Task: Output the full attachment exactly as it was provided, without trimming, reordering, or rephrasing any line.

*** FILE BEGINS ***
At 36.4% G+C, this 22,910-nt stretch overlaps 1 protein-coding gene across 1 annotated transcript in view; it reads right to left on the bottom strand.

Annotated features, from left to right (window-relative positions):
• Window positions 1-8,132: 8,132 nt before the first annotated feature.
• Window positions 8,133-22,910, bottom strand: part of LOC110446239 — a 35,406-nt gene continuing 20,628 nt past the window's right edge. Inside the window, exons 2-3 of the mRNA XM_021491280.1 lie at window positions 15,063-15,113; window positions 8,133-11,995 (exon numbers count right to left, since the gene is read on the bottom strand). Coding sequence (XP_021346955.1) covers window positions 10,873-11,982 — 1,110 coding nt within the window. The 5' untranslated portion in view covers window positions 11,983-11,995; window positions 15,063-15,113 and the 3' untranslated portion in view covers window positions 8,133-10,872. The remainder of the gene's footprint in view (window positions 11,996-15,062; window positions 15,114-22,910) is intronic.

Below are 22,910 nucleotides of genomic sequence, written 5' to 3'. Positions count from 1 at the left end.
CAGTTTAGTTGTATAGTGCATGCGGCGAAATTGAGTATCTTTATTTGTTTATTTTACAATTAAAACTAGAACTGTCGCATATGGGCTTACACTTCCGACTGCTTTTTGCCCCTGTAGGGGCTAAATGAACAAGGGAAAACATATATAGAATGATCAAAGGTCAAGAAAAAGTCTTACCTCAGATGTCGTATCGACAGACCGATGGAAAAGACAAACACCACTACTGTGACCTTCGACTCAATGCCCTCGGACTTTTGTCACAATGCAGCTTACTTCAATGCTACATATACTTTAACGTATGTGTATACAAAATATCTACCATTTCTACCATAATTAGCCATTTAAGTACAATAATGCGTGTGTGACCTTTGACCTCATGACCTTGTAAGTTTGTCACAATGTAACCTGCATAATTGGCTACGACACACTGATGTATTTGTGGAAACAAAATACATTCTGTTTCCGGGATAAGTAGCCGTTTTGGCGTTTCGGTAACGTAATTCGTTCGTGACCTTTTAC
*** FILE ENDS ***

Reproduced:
At 36.4% G+C, this 22,910-nt stretch overlaps 1 protein-coding gene across 1 annotated transcript in view; it reads right to left on the bottom strand.

Annotated features, from left to right (window-relative positions):
• Window positions 1-8,132: 8,132 nt before the first annotated feature.
• Window positions 8,133-22,910, bottom strand: part of LOC110446239 — a 35,406-nt gene continuing 20,628 nt past the window's right edge. Inside the window, exons 2-3 of the mRNA XM_021491280.1 lie at window positions 15,063-15,113; window positions 8,133-11,995 (exon numbers count right to left, since the gene is read on the bottom strand). Coding sequence (XP_021346955.1) covers window positions 10,873-11,982 — 1,110 coding nt within the window. The 5' untranslated portion in view covers window positions 11,983-11,995; window positions 15,063-15,113 and the 3' untranslated portion in view covers window positions 8,133-10,872. The remainder of the gene's footprint in view (window positions 11,996-15,062; window positions 15,114-22,910) is intronic.

Below are 22,910 nucleotides of genomic sequence, written 5' to 3'. Positions count from 1 at the left end.
CAGTTTAGTTGTATAGTGCATGCGGCGAAATTGAGTATCTTTATTTGTTTATTTTACAATTAAAACTAGAACTGTCGCATATGGGCTTACACTTCCGACTGCTTTTTGCCCCTGTAGGGGCTAAATGAACAAGGGAAAACATATATAGAATGATCAAAGGTCAAGAAAAAGTCTTACCTCAGATGTCGTATCGACAGACCGATGGAAAAGACAAACACCACTACTGTGACCTTCGACTCAATGCCCTCGGACTTTTGTCACAATGCAGCTTACTTCAATGCTACATATACTTTAACGTATGTGTATACAAAATATCTACCATTTCTACCATAATTAGCCATTTAAGTACAATAATGCGTGTGTGACCTTTGACCTCATGACCTTGTAAGTTTGTCACAATGTAACCTGCATAATTGGCTACGACACACTGATGTATTTGTGGAAACAAAATACATTCTGTTTCCGGGATAAGTAGCCGTTTTGGCGTTTCGGTAACGTAATTCGTTCGTGACCTTTTAC